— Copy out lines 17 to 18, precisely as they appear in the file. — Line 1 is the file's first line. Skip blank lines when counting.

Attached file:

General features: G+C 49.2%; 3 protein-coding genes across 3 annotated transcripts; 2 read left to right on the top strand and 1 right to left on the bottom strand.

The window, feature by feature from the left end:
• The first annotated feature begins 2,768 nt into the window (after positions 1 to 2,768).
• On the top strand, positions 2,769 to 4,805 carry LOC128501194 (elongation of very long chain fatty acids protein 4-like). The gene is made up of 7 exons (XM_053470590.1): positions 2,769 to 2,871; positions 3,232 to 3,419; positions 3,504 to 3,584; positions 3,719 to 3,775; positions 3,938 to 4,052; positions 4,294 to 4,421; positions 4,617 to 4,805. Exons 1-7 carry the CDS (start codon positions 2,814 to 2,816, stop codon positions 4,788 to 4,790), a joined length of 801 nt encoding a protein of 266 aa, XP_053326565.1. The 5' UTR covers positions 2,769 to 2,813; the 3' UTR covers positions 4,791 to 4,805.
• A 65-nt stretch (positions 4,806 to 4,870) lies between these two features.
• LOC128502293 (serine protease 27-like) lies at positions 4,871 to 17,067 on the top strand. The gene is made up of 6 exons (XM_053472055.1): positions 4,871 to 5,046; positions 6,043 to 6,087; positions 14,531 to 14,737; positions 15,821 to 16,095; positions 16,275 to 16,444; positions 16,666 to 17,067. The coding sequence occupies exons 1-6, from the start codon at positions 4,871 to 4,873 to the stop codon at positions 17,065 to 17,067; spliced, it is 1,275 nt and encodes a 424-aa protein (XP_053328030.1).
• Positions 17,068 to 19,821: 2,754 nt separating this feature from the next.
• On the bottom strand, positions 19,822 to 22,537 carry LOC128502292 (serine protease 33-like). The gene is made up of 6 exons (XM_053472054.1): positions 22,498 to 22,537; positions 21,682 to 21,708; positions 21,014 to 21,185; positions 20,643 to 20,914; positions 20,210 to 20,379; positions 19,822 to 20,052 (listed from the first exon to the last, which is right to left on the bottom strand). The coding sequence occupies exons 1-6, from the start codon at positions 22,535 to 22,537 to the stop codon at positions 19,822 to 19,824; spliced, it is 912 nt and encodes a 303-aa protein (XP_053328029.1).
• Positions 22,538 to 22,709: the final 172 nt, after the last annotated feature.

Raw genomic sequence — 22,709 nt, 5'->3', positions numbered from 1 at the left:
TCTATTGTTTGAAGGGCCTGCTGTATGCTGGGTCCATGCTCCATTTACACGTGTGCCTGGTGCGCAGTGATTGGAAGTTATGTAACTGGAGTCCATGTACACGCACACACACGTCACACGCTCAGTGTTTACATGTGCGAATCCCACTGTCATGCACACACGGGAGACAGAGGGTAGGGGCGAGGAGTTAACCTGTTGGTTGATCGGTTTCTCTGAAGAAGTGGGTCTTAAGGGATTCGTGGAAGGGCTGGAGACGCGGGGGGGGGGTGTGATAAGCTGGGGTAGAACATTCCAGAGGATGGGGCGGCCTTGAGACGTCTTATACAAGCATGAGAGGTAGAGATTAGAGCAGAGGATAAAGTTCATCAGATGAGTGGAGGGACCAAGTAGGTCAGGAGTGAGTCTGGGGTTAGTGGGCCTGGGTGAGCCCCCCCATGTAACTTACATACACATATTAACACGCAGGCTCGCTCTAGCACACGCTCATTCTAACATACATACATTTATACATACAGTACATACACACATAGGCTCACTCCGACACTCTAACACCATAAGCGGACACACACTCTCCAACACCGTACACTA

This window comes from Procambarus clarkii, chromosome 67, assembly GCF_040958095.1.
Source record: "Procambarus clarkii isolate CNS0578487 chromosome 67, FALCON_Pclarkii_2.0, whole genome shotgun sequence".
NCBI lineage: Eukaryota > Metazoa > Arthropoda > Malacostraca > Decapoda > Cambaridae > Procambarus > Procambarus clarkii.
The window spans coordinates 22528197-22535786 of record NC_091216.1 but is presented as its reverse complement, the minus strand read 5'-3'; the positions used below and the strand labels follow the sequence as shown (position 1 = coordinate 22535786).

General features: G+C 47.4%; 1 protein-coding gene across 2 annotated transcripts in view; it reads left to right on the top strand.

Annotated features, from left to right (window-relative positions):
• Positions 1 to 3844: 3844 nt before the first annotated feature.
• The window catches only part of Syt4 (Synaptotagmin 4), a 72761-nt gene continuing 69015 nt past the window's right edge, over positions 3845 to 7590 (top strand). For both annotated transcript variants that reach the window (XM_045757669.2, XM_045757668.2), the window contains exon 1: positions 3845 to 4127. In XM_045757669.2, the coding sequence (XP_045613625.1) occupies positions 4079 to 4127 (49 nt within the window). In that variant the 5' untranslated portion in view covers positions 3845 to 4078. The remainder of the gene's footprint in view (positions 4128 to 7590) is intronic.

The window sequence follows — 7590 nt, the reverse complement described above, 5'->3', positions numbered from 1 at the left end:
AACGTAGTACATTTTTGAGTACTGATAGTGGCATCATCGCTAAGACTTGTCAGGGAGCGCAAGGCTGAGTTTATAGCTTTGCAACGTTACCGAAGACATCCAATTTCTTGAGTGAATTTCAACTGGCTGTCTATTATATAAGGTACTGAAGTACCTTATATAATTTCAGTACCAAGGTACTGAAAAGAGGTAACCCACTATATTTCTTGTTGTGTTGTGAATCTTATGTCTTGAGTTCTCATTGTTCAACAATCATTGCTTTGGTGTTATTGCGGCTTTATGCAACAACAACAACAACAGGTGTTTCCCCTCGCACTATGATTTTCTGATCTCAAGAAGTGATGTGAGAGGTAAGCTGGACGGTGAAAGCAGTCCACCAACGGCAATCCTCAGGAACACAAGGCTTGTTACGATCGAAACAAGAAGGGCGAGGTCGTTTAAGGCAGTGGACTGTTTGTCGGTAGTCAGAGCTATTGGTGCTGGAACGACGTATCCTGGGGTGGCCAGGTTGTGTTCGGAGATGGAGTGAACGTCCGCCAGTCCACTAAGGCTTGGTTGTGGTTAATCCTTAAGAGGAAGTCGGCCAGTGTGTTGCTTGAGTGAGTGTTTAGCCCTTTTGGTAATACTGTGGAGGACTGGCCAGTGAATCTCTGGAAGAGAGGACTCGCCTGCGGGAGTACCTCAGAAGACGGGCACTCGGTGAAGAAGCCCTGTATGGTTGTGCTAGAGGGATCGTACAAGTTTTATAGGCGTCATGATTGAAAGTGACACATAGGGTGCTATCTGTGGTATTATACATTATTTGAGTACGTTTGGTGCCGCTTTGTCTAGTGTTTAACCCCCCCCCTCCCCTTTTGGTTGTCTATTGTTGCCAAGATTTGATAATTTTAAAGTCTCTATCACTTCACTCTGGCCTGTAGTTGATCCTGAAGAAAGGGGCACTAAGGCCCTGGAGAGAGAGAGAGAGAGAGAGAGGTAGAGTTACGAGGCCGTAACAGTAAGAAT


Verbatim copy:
Annotated features, from left to right (window-relative positions):
• Positions 1 to 3844: 3844 nt before the first annotated feature.